16  Sometimes ? soft tissue ==> 1.54 mm /  sec fat ==> 1.44 mm /  sec brain ==> 1.51 mm /  sec liver, kidney ==> 1.56 mm /  sec muscle ==> 1.57 mm /  sec Luckily, the speed of sound is almost the same for most body parts

17  Ultrasound is gray shade modality  Gray shade should indicate echogeneity of object ? ?

18  Based upon intensity (volume, loudness) of echo ? ?

19  Loud echo = bright dot  Soft echo = dim dot

20  Deep echoes are softer (lower volume) than surface echoes.

21  Correction needed to compensate for sound attenuation with distance  Otherwise dots close to transducer would be brighter

22  scanner assumes entire body has attenuation of soft tissue › actual attenuation varies widely in body Fat0.6 Brain0.6 Liver0.5 Kidney0.9 Muscle1.0 Heart1.1 Tissue Attenuation Coefficient (dB / cm / MHz)

23  Assumptions made by scanner cause artifacts when assumed conditions not true  All sound in body travels at same speed  Sound travels only in straight lines  Sound attenuated equally by everything in body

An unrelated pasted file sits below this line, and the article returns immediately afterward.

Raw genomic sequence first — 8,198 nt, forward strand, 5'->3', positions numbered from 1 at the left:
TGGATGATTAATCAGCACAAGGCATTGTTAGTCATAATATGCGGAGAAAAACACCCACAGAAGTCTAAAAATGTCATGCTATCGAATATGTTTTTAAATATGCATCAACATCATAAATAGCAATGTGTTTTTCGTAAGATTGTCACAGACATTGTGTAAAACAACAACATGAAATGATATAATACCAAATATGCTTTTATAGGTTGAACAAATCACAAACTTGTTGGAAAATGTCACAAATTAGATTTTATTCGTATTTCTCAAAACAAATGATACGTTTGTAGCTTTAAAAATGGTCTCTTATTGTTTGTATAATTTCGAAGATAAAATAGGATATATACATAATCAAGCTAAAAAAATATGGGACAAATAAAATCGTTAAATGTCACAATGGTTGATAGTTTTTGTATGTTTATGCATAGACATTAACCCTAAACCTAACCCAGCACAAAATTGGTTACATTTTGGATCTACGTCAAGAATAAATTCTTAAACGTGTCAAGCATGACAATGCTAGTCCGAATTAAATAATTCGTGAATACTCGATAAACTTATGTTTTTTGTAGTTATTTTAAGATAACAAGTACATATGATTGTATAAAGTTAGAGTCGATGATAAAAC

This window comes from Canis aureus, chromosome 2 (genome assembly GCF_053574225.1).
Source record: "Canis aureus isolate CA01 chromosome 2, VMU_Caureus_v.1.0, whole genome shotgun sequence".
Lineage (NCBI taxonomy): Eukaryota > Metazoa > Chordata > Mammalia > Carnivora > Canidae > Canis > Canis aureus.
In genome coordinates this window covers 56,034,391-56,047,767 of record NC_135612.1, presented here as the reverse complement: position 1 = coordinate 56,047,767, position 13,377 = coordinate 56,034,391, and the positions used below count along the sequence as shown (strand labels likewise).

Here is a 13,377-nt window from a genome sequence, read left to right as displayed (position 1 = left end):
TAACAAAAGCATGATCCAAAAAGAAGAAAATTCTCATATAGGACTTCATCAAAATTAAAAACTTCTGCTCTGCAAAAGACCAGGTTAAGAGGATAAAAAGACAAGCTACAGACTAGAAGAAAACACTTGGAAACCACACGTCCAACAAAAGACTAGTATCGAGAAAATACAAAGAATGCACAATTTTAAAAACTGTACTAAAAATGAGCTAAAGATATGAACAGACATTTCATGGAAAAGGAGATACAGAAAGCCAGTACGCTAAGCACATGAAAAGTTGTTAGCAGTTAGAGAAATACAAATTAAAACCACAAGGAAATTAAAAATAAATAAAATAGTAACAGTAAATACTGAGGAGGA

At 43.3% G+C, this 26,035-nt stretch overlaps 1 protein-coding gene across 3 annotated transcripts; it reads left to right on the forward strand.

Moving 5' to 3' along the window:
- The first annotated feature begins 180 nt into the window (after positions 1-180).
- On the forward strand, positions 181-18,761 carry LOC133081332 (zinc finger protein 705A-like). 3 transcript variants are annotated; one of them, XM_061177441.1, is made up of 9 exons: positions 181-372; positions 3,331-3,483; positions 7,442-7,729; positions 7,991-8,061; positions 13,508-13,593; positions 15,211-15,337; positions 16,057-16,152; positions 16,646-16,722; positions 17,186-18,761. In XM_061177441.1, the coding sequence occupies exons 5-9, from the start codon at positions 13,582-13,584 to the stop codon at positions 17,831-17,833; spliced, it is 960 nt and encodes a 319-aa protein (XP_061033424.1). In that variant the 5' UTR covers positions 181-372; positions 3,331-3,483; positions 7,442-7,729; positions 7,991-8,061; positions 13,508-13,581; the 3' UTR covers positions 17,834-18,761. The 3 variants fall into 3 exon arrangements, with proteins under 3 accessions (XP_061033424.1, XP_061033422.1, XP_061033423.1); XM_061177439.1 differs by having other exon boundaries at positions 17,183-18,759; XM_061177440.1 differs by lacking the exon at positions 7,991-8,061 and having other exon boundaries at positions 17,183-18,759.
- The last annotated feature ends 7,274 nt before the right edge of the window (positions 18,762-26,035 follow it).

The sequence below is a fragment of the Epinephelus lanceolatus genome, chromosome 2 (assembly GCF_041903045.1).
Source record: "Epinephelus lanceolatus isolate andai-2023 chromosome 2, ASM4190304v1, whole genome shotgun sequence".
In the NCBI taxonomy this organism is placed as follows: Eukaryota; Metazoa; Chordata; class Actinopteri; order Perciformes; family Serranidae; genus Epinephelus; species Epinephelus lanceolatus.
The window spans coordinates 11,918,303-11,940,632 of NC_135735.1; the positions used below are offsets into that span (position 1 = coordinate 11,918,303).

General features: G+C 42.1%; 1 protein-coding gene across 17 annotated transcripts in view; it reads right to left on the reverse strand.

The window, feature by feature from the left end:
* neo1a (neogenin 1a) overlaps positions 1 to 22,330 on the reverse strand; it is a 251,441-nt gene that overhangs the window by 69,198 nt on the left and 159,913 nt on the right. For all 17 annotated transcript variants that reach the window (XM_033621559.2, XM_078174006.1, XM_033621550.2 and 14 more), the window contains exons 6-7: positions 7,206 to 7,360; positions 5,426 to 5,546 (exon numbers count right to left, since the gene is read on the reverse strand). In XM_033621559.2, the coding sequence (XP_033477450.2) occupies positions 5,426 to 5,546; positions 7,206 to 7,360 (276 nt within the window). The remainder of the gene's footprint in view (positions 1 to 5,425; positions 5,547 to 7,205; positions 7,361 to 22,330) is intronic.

24 Distance = Speed X Time Delay / m/s X 58usec / 2 = 4 cm Actual Distance to interface 1540 m/s X 58usec / 2 = 4.47 cm Calculated Distance to interface Assumed Accurately Measured Assumed speed Actual speed Actual object position X Imaged object position X

25  Incorrect dot placement can result in incorrect › Object placement › Object size › Object shape Actual object position X Imaged object position X

26 Position of Object on Image Actual Object Position X Multipath Artifact X

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28 Actual Object Position X Position of Object on Image X Refraction  Change in speed of sound causes beam to change direction

29  reflection from reflector “2” splits at “I”  some intensity re- reflected toward “2”  Result › later false echoes heard › scanner places dots behind reflector “2” 1 2 Echo #1Echo #2Echo #3

30  Comet tail › dozens of multiple reflections between  transducer & reflector  2 reflectors

31  Comet tail › dozens of multiple reflections between  transducer & reflector  2 reflectors  Mirror Image › common around strong reflectors  Diaphragm  Pleura

32  Scanner emits 2 nd pulse before all reflections received from 1st pulse  scanner assumes echo from 2nd pulse  places echo too close & in wrong direction X Actual Object Position X Position of Object on Image